Washington Aerial Spray Study—Modeling Pesticide Spray Drift Deposition From an Aerial Application.  Our calibration of the model to samplers located in the areas of interest allows it to serve as a potential tool for conducting exposure assessment within the community, despite the limitations of FDM in modeling a liquid aerosol.

Community Inhalation Exposures to Methamidophos Off Sprayed Potato Fields in Washington State:  Consideration of Volatilization and Meteorological Conditions.  This work demonstrates the importance of meteorological conditions for providing a context for assessing children’s exposure to spray drift.

Future Activities:

Washington Aerial Spray Study—Modeling Pesticide Spray Drift Deposition From an Aerial Application 

The final manuscript for this study will be prepared and submitted for publication this coming year.

Observations and Modeling of Airborne Spray Aerosols and Deposition Parameters

Ming-Yi Tsai will complete the spray drift deposition model with selection, calibration, and prediction for this aerial spray event using the FDM used previously in the Washington aerial spray study.  The real-time Lidar and deposition and air samples will be used, along with the real-time meteorological inputs.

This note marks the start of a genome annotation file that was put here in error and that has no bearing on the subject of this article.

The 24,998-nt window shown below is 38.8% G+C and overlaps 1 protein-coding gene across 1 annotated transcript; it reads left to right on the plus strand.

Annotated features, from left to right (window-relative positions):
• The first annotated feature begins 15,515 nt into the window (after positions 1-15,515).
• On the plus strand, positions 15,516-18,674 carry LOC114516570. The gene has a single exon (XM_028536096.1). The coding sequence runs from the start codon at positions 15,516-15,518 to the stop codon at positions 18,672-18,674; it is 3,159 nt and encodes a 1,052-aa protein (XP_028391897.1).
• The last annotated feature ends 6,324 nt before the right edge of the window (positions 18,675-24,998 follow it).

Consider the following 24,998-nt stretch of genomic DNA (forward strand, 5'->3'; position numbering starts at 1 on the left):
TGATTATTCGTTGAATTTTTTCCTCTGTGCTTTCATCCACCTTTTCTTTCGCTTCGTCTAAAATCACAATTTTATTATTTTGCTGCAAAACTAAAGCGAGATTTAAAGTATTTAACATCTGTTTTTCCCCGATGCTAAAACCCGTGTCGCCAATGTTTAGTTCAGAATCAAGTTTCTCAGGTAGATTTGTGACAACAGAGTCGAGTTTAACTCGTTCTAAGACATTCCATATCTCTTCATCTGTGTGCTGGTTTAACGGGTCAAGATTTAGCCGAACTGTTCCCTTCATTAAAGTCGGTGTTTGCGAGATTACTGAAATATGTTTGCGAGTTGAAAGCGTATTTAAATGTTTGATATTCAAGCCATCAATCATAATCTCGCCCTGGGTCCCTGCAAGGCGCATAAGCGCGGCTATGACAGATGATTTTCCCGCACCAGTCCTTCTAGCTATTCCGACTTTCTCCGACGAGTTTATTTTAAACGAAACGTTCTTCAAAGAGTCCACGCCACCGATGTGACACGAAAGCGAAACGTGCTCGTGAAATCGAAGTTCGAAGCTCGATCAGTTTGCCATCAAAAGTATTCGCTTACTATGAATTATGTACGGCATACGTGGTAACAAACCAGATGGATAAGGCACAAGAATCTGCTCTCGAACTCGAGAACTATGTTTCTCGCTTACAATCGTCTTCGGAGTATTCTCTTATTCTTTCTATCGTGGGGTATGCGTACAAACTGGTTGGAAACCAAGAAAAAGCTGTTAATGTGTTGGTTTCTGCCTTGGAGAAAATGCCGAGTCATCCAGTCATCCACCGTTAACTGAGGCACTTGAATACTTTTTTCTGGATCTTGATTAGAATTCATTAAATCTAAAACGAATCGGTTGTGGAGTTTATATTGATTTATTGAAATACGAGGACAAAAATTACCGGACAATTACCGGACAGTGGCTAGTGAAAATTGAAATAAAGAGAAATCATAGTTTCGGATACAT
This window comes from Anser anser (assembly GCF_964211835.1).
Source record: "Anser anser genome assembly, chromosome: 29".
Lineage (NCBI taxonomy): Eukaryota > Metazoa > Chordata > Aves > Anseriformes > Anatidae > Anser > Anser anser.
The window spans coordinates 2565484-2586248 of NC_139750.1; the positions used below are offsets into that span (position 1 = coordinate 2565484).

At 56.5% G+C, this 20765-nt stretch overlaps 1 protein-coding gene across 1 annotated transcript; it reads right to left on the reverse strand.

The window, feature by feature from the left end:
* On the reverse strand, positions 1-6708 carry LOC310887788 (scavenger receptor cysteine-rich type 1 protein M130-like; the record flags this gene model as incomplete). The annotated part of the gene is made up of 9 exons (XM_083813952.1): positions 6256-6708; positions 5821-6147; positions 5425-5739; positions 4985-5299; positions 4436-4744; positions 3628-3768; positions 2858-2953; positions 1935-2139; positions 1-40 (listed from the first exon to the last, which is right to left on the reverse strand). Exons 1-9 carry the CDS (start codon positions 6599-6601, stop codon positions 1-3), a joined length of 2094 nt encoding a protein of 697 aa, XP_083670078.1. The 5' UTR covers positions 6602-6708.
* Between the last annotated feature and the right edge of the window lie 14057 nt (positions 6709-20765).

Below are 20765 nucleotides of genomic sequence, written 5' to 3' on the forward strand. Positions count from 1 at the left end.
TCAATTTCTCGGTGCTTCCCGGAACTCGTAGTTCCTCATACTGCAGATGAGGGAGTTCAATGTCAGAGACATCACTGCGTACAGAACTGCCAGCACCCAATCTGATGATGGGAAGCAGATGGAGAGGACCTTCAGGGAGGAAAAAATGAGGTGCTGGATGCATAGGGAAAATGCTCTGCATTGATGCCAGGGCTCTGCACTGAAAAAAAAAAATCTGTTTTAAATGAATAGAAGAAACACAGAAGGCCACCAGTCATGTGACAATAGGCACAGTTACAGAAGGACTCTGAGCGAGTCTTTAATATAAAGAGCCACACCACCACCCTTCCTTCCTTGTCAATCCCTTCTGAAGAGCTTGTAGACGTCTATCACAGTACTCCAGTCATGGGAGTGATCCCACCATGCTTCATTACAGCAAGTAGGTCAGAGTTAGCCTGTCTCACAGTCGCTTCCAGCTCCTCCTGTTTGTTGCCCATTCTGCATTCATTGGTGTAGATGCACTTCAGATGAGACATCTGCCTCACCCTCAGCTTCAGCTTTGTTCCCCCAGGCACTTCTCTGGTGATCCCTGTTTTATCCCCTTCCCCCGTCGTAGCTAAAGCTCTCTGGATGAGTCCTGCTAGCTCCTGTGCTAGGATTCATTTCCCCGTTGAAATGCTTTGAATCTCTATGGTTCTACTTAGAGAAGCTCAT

Texas Aerial Spray Drift Study—Applications of Organophosphate Pesticides on Cotton Crops in Texas

As discussed, we will conduct the study of aerial spraying cotton sites in the Lower Rio Grande Valley in southern Texas.  The underlying rationale for this component is that the spray drift patterns likely are very different in varying climatic conditions of our study sites.  This will allow us to compare the cool/dry conditions of winter in southern Texas to the hot/dry conditions studied previously during summer in eastern Washington.  We also will be able to contrast the pesticide residue in the adjacent homes between the two study sites.  Though community proximity to sprayed fields will be similar in the Washington and Texas study, housing is different.  Many homes in the Texas study region do not have windows.  Homes with windows have them kept open, and they do not have air conditioning.  Typically, windows were closed and air conditioning is available in eastern Washington.